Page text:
Milestones of Missouri's Hidden Hollows

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Published on: Mar. 2, 2000

Last revision: Nov. 4, 2010

Geologist Edward L. Clark and subsequently Thomas R. Beveridge, resulted in the publication of the book Caves of Missouri in 1956.

The Bretz study and book were more than just academic achievements and a scientific milestone, they were endeavors that captivated Missouri cave enthusiasts, laymen and scientists alike. Thomas R. Beveridge, who was instrumental in seeing that the Bretz book got published, and Henry Douglas of the Virginia Cave Survey, who gave the early Missouri cavers much advice, provided inspiration for the birth of the Missouri Speleological Survey (MSS) in 1956. Dr. Oscar Hawksley, a biologist from Warrensburg; Jerry Vineyard, a geologist from Dixon and Frank Dahlgren, a machinist from St. Louis, founded the MSS.

Founders designed the MSS, a non-profit consortium, to unite the cave-oriented ambitions, skills, knowledge, enthusiasm and dedication of both amateurs and professionals. Its membership was open to anyone who demonstrated responsibility in cave conservation and gave evidence in some form of reciprocating efforts towards the goals of the MSS.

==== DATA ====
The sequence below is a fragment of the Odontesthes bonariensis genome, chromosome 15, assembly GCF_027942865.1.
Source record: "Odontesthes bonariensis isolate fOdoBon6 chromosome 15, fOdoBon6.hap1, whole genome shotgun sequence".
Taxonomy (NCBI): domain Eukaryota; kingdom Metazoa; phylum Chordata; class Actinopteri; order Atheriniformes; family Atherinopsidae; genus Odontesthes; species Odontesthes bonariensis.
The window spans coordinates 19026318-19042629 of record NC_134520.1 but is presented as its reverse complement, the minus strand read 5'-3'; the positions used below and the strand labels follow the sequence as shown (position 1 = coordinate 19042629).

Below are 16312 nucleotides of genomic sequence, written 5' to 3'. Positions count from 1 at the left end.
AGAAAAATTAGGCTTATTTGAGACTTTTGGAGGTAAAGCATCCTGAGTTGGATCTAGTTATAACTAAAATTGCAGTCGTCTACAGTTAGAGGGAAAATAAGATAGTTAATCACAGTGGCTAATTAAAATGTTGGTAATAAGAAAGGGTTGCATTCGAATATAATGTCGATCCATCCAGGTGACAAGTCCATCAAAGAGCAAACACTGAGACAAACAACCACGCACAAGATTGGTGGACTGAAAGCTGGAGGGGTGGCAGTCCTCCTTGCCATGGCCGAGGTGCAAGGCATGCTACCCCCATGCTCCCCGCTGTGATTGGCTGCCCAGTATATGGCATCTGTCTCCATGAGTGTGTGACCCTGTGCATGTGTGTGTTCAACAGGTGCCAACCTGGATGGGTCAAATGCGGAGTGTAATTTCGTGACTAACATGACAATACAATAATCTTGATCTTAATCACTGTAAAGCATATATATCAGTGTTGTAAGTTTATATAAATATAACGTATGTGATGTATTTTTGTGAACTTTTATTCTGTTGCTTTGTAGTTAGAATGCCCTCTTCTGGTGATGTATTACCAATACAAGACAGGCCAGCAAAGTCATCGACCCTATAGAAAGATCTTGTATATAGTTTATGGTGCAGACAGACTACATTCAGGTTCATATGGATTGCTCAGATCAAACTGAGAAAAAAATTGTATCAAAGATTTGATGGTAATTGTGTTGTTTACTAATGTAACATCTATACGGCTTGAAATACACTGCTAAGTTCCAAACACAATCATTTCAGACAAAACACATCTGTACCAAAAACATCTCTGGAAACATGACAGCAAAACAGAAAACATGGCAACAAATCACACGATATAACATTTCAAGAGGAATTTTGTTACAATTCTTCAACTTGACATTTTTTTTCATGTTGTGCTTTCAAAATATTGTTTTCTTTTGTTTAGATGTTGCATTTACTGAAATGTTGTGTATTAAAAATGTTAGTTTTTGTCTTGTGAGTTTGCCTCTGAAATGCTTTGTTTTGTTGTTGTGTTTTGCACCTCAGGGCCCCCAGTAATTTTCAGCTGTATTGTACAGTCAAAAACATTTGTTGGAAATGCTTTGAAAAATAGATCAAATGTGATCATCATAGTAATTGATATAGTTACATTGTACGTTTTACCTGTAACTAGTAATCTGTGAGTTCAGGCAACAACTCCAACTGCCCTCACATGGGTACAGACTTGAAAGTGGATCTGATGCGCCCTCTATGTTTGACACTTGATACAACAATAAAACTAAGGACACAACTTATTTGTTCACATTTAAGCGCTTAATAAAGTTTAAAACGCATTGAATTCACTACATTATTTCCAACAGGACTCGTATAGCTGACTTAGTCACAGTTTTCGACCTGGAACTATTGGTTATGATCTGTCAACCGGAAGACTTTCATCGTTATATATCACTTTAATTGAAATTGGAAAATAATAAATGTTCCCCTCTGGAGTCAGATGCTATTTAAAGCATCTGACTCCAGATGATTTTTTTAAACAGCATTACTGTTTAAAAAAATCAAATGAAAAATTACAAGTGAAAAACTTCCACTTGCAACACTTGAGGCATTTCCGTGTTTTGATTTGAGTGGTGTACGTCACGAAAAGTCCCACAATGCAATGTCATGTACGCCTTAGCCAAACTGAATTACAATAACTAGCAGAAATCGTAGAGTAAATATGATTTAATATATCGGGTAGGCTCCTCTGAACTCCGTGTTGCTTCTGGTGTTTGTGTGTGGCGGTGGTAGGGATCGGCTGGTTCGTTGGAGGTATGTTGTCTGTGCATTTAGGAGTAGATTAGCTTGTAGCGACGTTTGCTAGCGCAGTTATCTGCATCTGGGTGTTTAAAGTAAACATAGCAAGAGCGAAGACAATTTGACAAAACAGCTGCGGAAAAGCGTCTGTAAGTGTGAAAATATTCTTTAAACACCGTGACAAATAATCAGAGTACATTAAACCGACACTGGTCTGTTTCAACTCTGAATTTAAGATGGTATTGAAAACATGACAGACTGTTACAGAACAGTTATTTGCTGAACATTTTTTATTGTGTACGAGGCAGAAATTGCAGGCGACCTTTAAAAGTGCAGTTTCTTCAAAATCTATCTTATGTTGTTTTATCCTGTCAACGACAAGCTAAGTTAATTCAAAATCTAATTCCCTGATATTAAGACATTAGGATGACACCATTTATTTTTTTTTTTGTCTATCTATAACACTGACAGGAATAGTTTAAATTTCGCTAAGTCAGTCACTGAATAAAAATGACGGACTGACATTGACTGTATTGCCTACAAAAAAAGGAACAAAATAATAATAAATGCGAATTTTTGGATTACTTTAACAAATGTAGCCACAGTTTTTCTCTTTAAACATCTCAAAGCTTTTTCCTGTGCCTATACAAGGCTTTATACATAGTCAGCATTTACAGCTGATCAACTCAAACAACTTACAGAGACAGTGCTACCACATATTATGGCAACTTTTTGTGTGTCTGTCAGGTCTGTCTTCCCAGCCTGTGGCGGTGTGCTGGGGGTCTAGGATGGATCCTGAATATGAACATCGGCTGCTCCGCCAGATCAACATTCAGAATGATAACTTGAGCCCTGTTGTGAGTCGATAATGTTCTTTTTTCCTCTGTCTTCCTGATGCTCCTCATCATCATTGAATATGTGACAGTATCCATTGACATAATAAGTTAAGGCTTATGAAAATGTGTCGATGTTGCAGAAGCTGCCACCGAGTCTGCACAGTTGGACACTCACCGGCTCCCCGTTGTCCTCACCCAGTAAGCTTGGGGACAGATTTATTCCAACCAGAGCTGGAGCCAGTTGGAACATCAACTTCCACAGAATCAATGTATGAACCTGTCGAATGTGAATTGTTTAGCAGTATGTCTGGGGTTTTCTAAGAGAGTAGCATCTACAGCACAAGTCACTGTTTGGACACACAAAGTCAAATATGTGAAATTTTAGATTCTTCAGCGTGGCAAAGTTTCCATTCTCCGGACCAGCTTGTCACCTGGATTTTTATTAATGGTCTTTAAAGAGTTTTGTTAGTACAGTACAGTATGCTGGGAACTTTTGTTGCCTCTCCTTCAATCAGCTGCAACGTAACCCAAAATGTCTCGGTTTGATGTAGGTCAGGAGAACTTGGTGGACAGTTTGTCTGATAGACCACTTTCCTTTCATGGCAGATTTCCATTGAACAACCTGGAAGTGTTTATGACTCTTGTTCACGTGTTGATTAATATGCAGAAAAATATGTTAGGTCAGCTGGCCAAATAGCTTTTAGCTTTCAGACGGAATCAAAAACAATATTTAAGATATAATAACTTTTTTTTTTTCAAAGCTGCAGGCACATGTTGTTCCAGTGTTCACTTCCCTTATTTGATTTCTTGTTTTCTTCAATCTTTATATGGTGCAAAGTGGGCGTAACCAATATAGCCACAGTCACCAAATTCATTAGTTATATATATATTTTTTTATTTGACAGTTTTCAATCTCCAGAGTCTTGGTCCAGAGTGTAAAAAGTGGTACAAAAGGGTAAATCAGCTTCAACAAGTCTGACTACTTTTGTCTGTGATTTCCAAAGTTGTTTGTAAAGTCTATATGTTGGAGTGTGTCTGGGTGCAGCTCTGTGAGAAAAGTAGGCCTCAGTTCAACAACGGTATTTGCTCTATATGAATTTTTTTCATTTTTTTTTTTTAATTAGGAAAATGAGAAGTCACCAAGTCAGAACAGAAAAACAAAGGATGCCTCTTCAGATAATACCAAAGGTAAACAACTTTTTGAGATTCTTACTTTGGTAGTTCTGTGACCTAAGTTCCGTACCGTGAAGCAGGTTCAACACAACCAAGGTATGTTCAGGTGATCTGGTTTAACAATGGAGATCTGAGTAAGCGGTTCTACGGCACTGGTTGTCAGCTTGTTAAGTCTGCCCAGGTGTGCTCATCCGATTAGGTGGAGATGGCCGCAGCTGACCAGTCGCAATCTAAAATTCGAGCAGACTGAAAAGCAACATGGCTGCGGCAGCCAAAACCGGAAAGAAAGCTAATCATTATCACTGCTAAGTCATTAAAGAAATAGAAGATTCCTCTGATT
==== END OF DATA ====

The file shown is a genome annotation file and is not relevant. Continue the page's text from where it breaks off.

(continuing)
To facilitate its work and provide a permanent repository for material gathered by its many affiliate caving groups, the MSS entered into a cooperative agreement with the Missouri Geological Survey and Water Resources (now the Missouri Department of Natural Resources' Division of Geology and Land Survey). State Geologist Thomas Beveridge extended a hand of friendship to the cavers. It was a handshake that would bear fruit and foster a partnership that would last for generations to come.

The accomplishments of the MSS since 1956 toward a better understanding of and appreciation for our Missouri cave resources are legion. Volunteers of the MSS have recorded, mapped and reported on thousands of caves in the state. In 1985, the efforts of Missouri cavers received attention when the MSS received a national Volunteer Action Award for their service and community spirit.

But state involvement in caves actually began before the creation of the MSS and its partnership with a branch of state government. The State of Missouri officially acquired its first caves in the period 1923 to 1928 with the creation of several state parks containing caves and springs, including Meramec State Park. Two of the more than 30 caves in Meramec State Park were used as show caves and operated as concessions.

In 1933, Missouri passed legislation enabling the U.S. Forest Service (USFS) to start defining areas for a national forest. By 1945, the USFS had created the Mark Twain National Forest (MTNF). Its

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